Course Outline


Background: the International Trading System

  • Creation and operation of the WTO
  • Rules governing trade in goods, services and intellectual property
  • WTO dispute settlement

Regional Trade Agreements

  • GATT and GATS provisions authorising RTAs
  • The pros and cons of RTAs
  • The growth of “Megaregionals”
  • Dispute settlement in RTAs
  • Particular issues:

    • Trade in goods – rules of origin
    • Trade in services
    • Intellectual property
    • Investment
    • Non-traditional issues – environment, labor, etc.

Course Advisor

Patrick Macrory is Director of ILI's International Trade Law Center. He was a senior partner in two of Washington's largest law firms, and has practiced trade law for more than forty years. He has taught international trade law at universities in Washington, London, and Tokyo. He has written extensively on the subject, and was Editor-in-Chief of a major multi-volume work on the WTO published in 2005. He is also co-editor of “A Business Guide to Trade and Investment”, published in 2017/18 by the International Chamber of Commerce.

NOTE: This course can be taken on its own or in conjunction with the course on the Trade Facilitation Agreement and Other Important Customs Issues, to be held the following week.

DATES: NOV 25-29, 2019    
         
VENUE: ILI Headquarters, Washington, D.C., USA      
       
TUITION: $1995    
         

 

 

 

 


Overview

This course teaches lawyers, and other professionals, such as international investors (whether companies or individuals), as well as government officials how to draft, negotiate and interpret bilateral investment treaties (BITs) and investment chapters of free trade agreements, and how to resolve disputes arising from them, including the valuation of damages and enforcement of arbitral awards. The use of BITs has exploded in recent years, with almost 3,000 such treaties in effect. This course provides the participants with an in-depth understanding of the fundamental principles applied in Investor-State arbitration.

Course Outline

 

Basic Standards for the Treatment of Foreign Investment

  • Background on the history of free trade and other agreements relating to foreign investment
  • Minimum standards under customary international law
  • Substance of common investor protection clauses in BITs, including national treatment, MFN, fair and equitable treatment, and expropriation and nationalization

 

Investor-State Dispute Settlement

  • Arbitration under various treaties and rules, including ICSID, NAFTA, CAFTA, ECT and UNCITRAL
  • Parallel proceedings and related problems
  • Selection of forum and the arbitrators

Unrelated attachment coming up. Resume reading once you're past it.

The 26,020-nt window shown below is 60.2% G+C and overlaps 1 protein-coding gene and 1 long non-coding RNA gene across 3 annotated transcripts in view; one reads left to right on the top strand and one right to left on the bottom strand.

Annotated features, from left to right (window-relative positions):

• Sources and choice of applicable law
  • Key jurisdictional thresholds: consent, investment (jurisdiction ratione materiae), investor (jurisdiction ratione personae)
  • State defenses to investor claims
  • Methods of calculating damages
  • Recognition, enforcement and challenges to an arbitral award

Course Advisors

Ian A. Laird is co-chair of the Crowell & Moring's International Dispute Resolution Group and an adjunct professor at Columbia University School of Law and Georgetown University Law Center. He represents a range of clients in international arbitration proceedings involving disputes between corporations and foreign sovereign governments. Ian is recognized as a leading practitioner in the arbitration field by the International Who's Who of Commercial Arbitration Lawyers 2016. He is the co-Founder and Editor-in-Chief of InvestmentClaims.com, the on-line investment arbitration award service published by Oxford University Press. He is licensed to practice in Washington DC as a Special Legal Consultant and in Ontario, Canada as a Barrister & Solicitor.

Dr. Borzu Sabahi is an attorney in the International Arbitration group of Curtis, Mallet-Prevost Colt & Mosle LLP in Washington, DC.  He represents governments in international arbitration matters in a variety of sectors.  He was recognized by the International Who's Who of International Commercial Arbitration Lawyers 2016 as a leading practitioner.  He is also an adjunct professor at Georgetown and Columbia Law Schools, an Editor of Oxford’s InvestmentClaims.com, and a Co-Chair of the Annual Juris Conference in D.C.  His publications have been cited by arbitral tribunals and the U.S. Supreme Court.  He is licensed to practice in New York and the District of Columbia.